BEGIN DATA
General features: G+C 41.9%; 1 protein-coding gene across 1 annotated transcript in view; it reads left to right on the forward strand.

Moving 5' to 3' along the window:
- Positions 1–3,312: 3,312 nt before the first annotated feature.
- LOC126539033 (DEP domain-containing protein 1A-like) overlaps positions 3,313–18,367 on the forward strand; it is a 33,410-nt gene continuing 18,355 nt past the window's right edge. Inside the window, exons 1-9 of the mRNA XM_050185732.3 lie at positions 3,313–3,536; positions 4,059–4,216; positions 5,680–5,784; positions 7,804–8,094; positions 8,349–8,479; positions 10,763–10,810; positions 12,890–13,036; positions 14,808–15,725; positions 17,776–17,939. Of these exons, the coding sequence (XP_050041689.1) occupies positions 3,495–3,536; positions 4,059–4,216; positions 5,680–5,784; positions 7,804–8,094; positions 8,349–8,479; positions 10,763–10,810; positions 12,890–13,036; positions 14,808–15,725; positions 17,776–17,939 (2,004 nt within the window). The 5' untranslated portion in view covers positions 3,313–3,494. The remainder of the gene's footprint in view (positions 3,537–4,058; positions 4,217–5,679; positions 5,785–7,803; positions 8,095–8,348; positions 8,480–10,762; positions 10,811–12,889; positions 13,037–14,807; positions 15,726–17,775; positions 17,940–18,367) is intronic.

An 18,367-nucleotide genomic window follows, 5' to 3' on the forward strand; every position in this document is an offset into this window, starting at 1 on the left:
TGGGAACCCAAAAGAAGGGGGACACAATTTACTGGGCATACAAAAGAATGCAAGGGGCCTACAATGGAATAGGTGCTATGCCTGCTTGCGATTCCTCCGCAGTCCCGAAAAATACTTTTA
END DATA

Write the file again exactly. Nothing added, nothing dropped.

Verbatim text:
General features: G+C 41.9%; 1 protein-coding gene across 1 annotated transcript in view; it reads left to right on the forward strand.

Moving 5' to 3' along the window:
- Positions 1–3,312: 3,312 nt before the first annotated feature.
- LOC126539033 (DEP domain-containing protein 1A-like) overlaps positions 3,313–18,367 on the forward strand; it is a 33,410-nt gene continuing 18,355 nt past the window's right edge. Inside the window, exons 1-9 of the mRNA XM_050185732.3 lie at positions 3,313–3,536; positions 4,059–4,216; positions 5,680–5,784; positions 7,804–8,094; positions 8,349–8,479; positions 10,763–10,810; positions 12,890–13,036; positions 14,808–15,725; positions 17,776–17,939. Of these exons, the coding sequence (XP_050041689.1) occupies positions 3,495–3,536; positions 4,059–4,216; positions 5,680–5,784; positions 7,804–8,094; positions 8,349–8,479; positions 10,763–10,810; positions 12,890–13,036; positions 14,808–15,725; positions 17,776–17,939 (2,004 nt within the window). The 5' untranslated portion in view covers positions 3,313–3,494. The remainder of the gene's footprint in view (positions 3,537–4,058; positions 4,217–5,679; positions 5,785–7,803; positions 8,095–8,348; positions 8,480–10,762; positions 10,811–12,889; positions 13,037–14,807; positions 15,726–17,775; positions 17,940–18,367) is intronic.

An 18,367-nucleotide genomic window follows, 5' to 3' on the forward strand; every position in this document is an offset into this window, starting at 1 on the left:
TGGGAACCCAAAAGAAGGGGGACACAATTTACTGGGCATACAAAAGAATGCAAGGGGCCTACAATGGAATAGGTGCTATGCCTGCTTGCGATTCCTCCGCAGTCCCGAAAAATACTTTTA